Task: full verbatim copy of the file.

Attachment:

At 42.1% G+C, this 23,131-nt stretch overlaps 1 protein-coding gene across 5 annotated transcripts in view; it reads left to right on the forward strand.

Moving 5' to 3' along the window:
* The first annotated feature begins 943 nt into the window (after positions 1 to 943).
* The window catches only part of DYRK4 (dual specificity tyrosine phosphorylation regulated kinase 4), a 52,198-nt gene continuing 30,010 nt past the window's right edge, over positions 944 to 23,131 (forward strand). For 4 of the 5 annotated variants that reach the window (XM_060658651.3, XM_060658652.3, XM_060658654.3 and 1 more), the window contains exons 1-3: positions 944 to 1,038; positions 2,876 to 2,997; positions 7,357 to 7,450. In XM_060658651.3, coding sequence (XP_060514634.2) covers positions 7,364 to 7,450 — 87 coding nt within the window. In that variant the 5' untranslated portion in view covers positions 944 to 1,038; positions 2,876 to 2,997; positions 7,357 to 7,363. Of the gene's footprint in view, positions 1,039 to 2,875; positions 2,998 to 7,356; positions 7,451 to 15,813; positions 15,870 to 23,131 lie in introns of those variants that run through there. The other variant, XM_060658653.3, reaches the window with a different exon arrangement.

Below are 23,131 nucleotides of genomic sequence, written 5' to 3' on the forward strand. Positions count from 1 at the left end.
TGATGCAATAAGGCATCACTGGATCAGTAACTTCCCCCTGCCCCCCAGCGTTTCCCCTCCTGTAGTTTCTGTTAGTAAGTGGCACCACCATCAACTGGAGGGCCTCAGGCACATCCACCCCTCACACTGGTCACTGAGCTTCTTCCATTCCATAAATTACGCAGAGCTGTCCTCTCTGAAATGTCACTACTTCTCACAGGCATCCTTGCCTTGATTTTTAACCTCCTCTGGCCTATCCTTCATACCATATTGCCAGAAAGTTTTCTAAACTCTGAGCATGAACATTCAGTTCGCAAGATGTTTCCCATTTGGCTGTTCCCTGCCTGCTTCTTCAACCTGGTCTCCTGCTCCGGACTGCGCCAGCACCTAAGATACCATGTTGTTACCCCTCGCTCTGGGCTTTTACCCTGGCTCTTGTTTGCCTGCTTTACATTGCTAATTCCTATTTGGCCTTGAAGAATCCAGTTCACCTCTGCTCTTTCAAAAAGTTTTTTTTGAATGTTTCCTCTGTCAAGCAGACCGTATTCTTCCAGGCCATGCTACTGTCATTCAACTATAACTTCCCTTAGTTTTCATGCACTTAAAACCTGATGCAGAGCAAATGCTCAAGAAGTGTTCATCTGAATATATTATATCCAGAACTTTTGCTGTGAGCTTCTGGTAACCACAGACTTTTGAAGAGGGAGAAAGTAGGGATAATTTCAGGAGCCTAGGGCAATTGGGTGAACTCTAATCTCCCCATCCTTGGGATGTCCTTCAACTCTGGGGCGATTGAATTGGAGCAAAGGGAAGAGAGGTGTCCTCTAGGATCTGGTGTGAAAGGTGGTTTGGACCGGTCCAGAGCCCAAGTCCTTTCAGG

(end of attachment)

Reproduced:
At 42.1% G+C, this 23,131-nt stretch overlaps 1 protein-coding gene across 5 annotated transcripts in view; it reads left to right on the forward strand.

Moving 5' to 3' along the window:
* The first annotated feature begins 943 nt into the window (after positions 1 to 943).
* The window catches only part of DYRK4 (dual specificity tyrosine phosphorylation regulated kinase 4), a 52,198-nt gene continuing 30,010 nt past the window's right edge, over positions 944 to 23,131 (forward strand). For 4 of the 5 annotated variants that reach the window (XM_060658651.3, XM_060658652.3, XM_060658654.3 and 1 more), the window contains exons 1-3: positions 944 to 1,038; positions 2,876 to 2,997; positions 7,357 to 7,450. In XM_060658651.3, coding sequence (XP_060514634.2) covers positions 7,364 to 7,450 — 87 coding nt within the window. In that variant the 5' untranslated portion in view covers positions 944 to 1,038; positions 2,876 to 2,997; positions 7,357 to 7,363. Of the gene's footprint in view, positions 1,039 to 2,875; positions 2,998 to 7,356; positions 7,451 to 15,813; positions 15,870 to 23,131 lie in introns of those variants that run through there. The other variant, XM_060658653.3, reaches the window with a different exon arrangement.

Below are 23,131 nucleotides of genomic sequence, written 5' to 3' on the forward strand. Positions count from 1 at the left end.
TGATGCAATAAGGCATCACTGGATCAGTAACTTCCCCCTGCCCCCCAGCGTTTCCCCTCCTGTAGTTTCTGTTAGTAAGTGGCACCACCATCAACTGGAGGGCCTCAGGCACATCCACCCCTCACACTGGTCACTGAGCTTCTTCCATTCCATAAATTACGCAGAGCTGTCCTCTCTGAAATGTCACTACTTCTCACAGGCATCCTTGCCTTGATTTTTAACCTCCTCTGGCCTATCCTTCATACCATATTGCCAGAAAGTTTTCTAAACTCTGAGCATGAACATTCAGTTCGCAAGATGTTTCCCATTTGGCTGTTCCCTGCCTGCTTCTTCAACCTGGTCTCCTGCTCCGGACTGCGCCAGCACCTAAGATACCATGTTGTTACCCCTCGCTCTGGGCTTTTACCCTGGCTCTTGTTTGCCTGCTTTACATTGCTAATTCCTATTTGGCCTTGAAGAATCCAGTTCACCTCTGCTCTTTCAAAAAGTTTTTTTTGAATGTTTCCTCTGTCAAGCAGACCGTATTCTTCCAGGCCATGCTACTGTCATTCAACTATAACTTCCCTTAGTTTTCATGCACTTAAAACCTGATGCAGAGCAAATGCTCAAGAAGTGTTCATCTGAATATATTATATCCAGAACTTTTGCTGTGAGCTTCTGGTAACCACAGACTTTTGAAGAGGGAGAAAGTAGGGATAATTTCAGGAGCCTAGGGCAATTGGGTGAACTCTAATCTCCCCATCCTTGGGATGTCCTTCAACTCTGGGGCGATTGAATTGGAGCAAAGGGAAGAGAGGTGTCCTCTAGGATCTGGTGTGAAAGGTGGTTTGGACCGGTCCAGAGCCCAAGTCCTTTCAGG